Wear and tear in general whether it be from food, teeth grinding, or even physical damage from an accident or anything else for that matter can all play their part in impacting your composite bonding’s lifespan.
Repairing & Replacing
Composite bonding is one of the most non-invasive dental procedures available, and as a result, it can often be seen as one of the easiest procedures to keep on top of, too.
Composite bonding is very unusual in the sense that it is incredibly easy to repair whenever any damage occurs to the composite bonding itself. While damage to the teeth around it is not so easily restored the composite bonding itself and changing it or repairing it wherever issues do arise is a very simple and quick procedure that can have a huge impact on how easy it is to get the full potential out of the procedure as a whole.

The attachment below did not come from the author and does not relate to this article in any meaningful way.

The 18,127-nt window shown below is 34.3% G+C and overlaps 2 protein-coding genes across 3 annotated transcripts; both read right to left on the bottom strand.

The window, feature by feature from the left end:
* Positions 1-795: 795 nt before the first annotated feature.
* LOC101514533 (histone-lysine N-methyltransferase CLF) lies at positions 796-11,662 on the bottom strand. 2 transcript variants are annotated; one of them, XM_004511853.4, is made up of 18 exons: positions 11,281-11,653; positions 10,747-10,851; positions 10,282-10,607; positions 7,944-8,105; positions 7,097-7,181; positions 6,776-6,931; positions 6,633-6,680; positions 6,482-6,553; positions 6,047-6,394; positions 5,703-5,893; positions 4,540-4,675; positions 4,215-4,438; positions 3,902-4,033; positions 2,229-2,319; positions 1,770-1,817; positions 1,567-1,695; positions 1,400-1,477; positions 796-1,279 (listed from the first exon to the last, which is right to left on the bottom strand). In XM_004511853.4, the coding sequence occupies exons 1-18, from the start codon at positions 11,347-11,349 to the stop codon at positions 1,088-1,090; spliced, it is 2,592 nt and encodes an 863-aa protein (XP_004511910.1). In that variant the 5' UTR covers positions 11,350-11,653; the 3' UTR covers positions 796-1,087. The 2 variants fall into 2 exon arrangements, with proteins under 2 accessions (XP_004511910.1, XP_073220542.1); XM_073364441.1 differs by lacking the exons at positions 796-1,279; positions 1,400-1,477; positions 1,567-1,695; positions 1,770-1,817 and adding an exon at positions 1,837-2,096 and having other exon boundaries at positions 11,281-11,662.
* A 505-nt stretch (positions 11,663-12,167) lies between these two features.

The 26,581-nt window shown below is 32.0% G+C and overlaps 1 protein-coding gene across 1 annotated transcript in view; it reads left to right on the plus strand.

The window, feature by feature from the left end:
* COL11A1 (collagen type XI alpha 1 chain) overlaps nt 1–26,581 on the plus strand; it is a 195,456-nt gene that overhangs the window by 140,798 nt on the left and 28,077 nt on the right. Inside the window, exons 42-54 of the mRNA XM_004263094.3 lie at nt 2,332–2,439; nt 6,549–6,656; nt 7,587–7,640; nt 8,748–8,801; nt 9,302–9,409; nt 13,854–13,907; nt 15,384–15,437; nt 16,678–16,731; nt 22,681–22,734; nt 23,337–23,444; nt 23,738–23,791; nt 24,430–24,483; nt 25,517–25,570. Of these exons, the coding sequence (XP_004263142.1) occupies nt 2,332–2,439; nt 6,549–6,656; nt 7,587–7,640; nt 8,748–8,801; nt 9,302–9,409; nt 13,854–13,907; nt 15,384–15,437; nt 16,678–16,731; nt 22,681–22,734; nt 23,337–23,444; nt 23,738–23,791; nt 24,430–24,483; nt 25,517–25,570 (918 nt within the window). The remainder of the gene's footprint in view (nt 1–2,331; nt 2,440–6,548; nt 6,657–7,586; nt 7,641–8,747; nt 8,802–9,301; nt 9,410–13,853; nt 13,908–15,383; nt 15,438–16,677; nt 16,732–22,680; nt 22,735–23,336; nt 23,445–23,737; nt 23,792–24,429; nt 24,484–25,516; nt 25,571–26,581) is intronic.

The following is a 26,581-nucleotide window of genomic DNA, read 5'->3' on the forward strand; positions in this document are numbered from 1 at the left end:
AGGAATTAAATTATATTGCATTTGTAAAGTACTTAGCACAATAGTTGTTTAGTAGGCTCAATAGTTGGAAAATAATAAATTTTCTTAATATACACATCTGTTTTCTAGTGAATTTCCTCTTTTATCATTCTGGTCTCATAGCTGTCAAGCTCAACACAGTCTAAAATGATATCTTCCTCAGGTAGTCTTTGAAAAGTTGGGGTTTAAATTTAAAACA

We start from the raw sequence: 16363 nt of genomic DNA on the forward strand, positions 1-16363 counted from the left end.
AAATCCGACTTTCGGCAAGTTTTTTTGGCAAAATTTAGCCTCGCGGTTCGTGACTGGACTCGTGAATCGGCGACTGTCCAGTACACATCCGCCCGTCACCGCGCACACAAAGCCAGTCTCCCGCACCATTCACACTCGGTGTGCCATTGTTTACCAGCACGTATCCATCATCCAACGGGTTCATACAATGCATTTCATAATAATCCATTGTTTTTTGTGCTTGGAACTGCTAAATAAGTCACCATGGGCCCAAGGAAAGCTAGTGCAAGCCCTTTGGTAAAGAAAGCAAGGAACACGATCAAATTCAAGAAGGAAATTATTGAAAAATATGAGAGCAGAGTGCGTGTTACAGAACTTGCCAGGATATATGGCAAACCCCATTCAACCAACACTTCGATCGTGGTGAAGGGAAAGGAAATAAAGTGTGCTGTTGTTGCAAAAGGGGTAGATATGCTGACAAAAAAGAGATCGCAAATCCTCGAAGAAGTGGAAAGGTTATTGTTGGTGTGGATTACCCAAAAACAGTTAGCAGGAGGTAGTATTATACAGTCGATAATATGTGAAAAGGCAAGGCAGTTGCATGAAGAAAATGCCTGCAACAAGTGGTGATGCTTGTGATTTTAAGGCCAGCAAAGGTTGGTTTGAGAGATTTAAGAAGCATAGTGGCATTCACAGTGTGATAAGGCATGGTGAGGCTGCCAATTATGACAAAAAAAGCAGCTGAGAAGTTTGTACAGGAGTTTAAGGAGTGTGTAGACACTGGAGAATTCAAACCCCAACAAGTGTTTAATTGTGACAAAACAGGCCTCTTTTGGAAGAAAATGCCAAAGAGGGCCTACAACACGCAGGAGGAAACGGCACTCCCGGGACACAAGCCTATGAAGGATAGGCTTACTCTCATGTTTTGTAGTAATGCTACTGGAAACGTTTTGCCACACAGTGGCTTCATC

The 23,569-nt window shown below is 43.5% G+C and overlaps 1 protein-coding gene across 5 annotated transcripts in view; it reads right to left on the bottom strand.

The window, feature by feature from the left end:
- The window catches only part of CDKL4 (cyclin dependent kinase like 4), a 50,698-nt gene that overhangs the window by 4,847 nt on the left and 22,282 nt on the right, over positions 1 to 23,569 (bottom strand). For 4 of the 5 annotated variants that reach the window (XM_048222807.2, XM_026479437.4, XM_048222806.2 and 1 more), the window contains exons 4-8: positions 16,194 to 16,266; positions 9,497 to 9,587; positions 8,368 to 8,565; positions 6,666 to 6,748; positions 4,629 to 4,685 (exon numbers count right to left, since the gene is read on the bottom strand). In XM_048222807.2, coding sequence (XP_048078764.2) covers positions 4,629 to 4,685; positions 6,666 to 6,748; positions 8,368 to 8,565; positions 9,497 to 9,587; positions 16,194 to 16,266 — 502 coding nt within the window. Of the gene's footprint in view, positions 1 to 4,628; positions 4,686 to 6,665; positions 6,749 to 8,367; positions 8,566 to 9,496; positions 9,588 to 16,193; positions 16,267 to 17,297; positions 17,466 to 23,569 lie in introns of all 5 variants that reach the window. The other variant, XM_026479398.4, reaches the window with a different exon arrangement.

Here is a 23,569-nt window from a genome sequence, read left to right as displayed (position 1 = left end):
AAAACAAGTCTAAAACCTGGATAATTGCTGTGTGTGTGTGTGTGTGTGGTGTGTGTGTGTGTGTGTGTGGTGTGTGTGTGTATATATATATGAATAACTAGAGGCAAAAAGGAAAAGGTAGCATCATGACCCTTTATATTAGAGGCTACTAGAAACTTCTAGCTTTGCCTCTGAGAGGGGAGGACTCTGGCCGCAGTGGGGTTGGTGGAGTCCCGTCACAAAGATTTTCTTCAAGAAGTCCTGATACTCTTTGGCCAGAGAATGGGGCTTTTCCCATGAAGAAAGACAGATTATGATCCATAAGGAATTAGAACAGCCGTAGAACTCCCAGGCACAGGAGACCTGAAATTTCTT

Even on top of this aspect, composite bonding is also just as easy to replace. The process can be completely reversed and redone if need to, so even if the composite bonding is completely worn or needs to be removed, it can be readed just as easily.
Done every 5-10 years, this may well mean that you have a fantastic looking smile for years to come, all thanks to one simple and repeatable process.
How long do composite veneers last?
A composite veneer is a tooth coloured composite material that is bonded to the front of the tooth. It can be applied with virtually no tooth preparation, making them a conservative and also cost effective cosmetic dentistry option for reshaping teeth. It can be applied in one or two visits, based on a digital or waxed design.